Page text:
Marginal effects of (A) season, (B) age, (C) district, and (D) gender on the temperature–dengue relationship in Pucallpa, with 95% CIs. (A) Marginal effects of season interaction on the predicted number of dengue cases per week for increasing average weekly temperature, lag 4 weeks. (B) Marginal effects of age interaction on the predicted number of dengue cases per week for increasing average weekly temperature, lag 4 weeks. (C) Marginal effects of district interaction on the predicted number of dengue cases per week for increasing average weekly temperature, lag 4 weeks. (D) Marginal effects of gender interaction on the predicted number of dengue cases per week for increasing average weekly temperature, lag 4 weeks.

Citation: The American Journal of Tropical Medicine and Hygiene 102, 1; 10.4269/ajtmh.19-0033

Table 4

Dengue incidence rate ratios (IRRs) for 1°C increase in weekly mean temperature derived using a linear combination of estimates (table version of the plotted estimates in Figure 3).

SexAgeCalleriaYarinacochaManantay
Dry seasonRainy seasonDry seasonRainy seasonDry seasonRainy season
IRR95% CIIRR95% CIIRR95% CIIRR95% CIIRR95% CIIRR95% CI
Female< 51.631.12–2.42.161.57–2.991.601.09–2.332.121.51–2.972.251.4–3.632.991.99–4.5
Male< 51.561.08–2.252.071.51–2.821.521.05–2.192.021.45–2.82.151.35–3.412.851.92–4.23
Female5–191.140.82–1.591.511.16–1.971.110.8–1.541.471.11–1.961.571.06–2.332.081.53–2.84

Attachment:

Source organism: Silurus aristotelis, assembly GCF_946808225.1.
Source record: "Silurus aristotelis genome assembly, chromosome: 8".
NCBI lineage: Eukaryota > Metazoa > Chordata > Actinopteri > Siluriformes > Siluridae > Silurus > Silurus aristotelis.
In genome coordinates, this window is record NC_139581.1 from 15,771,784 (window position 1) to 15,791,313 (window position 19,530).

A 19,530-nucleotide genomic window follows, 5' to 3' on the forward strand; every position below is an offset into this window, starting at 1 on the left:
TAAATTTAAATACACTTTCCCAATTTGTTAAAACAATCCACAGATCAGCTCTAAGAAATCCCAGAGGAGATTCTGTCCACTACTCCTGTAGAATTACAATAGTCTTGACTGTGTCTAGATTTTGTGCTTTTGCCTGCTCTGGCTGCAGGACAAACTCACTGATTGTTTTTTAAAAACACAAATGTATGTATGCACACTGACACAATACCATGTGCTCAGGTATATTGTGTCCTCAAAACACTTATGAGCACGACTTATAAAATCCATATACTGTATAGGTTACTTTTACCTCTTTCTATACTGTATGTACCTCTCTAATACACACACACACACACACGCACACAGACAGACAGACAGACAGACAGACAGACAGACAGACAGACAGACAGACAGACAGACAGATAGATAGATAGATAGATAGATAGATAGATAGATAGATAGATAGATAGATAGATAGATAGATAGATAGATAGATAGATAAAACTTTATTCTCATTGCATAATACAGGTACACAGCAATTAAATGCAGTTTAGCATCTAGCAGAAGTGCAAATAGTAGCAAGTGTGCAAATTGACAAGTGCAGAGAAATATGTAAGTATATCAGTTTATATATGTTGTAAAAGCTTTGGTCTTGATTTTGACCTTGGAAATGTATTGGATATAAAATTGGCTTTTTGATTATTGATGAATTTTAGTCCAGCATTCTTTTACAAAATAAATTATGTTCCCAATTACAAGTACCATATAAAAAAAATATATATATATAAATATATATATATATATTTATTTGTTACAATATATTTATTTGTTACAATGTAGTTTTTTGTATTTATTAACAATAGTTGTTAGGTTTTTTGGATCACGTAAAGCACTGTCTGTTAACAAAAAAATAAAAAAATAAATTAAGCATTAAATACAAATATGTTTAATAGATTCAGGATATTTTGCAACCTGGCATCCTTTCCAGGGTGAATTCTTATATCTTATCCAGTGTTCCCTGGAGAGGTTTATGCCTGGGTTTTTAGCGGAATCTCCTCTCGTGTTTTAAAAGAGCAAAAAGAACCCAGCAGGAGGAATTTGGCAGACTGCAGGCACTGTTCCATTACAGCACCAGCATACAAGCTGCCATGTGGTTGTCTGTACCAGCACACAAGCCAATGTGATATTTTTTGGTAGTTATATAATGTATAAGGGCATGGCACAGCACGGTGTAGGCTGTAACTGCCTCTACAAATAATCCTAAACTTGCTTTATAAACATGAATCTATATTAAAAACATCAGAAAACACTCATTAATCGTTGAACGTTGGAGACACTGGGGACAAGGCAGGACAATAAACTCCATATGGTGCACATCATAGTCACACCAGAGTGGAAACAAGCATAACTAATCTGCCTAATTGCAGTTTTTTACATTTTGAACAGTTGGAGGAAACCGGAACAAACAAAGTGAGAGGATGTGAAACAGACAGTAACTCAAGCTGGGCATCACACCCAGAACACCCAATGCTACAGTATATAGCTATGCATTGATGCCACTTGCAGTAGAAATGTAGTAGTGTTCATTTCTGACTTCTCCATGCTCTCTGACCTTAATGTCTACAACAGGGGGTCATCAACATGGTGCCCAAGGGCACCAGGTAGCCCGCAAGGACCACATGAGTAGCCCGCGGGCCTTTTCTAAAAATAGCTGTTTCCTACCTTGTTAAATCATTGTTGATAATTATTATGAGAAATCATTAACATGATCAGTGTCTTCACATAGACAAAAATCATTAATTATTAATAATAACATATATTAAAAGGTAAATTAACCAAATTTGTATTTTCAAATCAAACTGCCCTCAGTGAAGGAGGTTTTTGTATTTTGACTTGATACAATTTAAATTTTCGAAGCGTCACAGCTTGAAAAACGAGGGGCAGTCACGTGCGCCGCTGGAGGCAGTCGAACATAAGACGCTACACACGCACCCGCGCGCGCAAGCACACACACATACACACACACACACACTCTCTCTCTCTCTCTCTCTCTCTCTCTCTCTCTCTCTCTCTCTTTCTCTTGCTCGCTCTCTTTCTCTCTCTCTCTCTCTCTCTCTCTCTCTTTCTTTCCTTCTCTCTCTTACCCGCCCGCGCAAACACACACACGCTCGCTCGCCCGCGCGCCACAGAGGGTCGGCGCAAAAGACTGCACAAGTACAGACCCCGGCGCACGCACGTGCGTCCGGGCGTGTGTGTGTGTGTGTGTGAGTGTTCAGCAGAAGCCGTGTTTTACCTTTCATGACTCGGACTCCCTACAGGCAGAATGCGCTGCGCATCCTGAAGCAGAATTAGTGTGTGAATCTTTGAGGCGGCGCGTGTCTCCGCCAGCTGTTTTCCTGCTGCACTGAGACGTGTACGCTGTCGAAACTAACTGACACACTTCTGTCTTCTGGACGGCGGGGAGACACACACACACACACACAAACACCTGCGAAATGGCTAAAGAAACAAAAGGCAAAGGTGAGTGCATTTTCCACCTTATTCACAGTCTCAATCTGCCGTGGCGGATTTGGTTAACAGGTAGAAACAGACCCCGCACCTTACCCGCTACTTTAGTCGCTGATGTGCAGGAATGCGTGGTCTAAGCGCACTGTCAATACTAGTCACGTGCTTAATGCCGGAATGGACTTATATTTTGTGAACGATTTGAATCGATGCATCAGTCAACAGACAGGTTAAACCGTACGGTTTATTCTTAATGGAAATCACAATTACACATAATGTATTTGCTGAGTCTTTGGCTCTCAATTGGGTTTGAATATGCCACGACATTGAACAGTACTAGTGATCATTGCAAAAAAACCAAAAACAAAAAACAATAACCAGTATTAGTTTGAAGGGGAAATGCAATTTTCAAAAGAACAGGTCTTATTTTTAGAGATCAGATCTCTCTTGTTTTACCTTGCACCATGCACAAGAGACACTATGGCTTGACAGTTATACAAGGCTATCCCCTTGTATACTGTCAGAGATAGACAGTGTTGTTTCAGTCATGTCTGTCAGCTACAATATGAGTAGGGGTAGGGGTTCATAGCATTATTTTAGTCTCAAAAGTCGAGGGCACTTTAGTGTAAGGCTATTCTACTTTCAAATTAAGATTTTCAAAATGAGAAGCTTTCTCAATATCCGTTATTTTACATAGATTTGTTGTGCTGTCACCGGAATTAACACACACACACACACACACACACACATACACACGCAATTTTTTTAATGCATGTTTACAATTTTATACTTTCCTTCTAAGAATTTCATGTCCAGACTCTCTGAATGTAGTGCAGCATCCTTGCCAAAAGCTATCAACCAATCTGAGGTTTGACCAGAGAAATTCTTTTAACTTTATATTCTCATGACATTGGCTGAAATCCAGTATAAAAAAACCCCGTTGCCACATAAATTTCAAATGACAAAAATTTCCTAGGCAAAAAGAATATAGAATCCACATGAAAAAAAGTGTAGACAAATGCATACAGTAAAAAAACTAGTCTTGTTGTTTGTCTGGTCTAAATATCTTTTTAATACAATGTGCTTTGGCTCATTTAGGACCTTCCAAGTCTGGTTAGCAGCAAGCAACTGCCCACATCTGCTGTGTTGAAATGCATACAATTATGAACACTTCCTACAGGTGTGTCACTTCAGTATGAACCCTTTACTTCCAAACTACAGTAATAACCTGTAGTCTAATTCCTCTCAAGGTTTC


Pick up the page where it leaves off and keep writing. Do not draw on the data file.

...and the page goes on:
Male5–91.080.78–1.51.441.11–1.871.060.77–1.461.401.06–1.861.491.02–2.191.981.47–2.68
Female20–640.970.73–1.31.290.99–1.680.950.72–1.261.260.95–1.681.340.96–1.871.781.34–2.36
Male20–640.930.7–1.231.230.94–1.610.900.69–1.191.200.9–1.61.280.93–1.761.701.29–2.23
Female> 651.561.07–2.282.071.49–2.881.521.06–2.22.021.44–2.832.151.37–3.382.861.93–4.22
Male> 651.481.03–2.151.971.43–2.731.451.01–2.071.921.38–2.692.051.32–3.182.721.86–3.97

IRR = incidence rate ratio.

Figure 4.
Figure 4.

Dengue incidence rate ratios for a 1°C increase in average weekly temperature by season, gender, district, and age, for the entire study period (2004–2014) derived using linear combinations of estimates, with 95% CIs. (A) Calleria, dry season. (B) Calleria, rainy season. (C) Yarinacocha, dry season. (D) Yarinacocha, rainy season. (E) Manantay, dry season. (F) Manantay, rainy season.

Citation: The American Journal of Tropical Medicine and Hygiene 102, 1; 10.4269/ajtmh.19-0033

The effect of temperature on dengue incidence differed between genders. The IRR—reflecting the effect of temperature on dengue—was higher among females than males, and this pattern was consistent across all ages and districts (Table 4, Figure 4). However, confidence intervals overlapped in all strata, offering limited support for gender as a modifier for the dengue–temperature relationship.

A one-degree increase in weekly mean temperature had a greater impact on dengue incidence among young children (< 5 years) and older adults (> 65 years) than in the middle age-groups (youth and adults). This pattern was consistent across seasons, genders, and districts. There was limited overlap of confidence intervals of IRRs for young children/older adults with IRRs for youth/adults, suggesting a large effect size for age, this effect being even greater in the rainy season (Figures 3 and 4).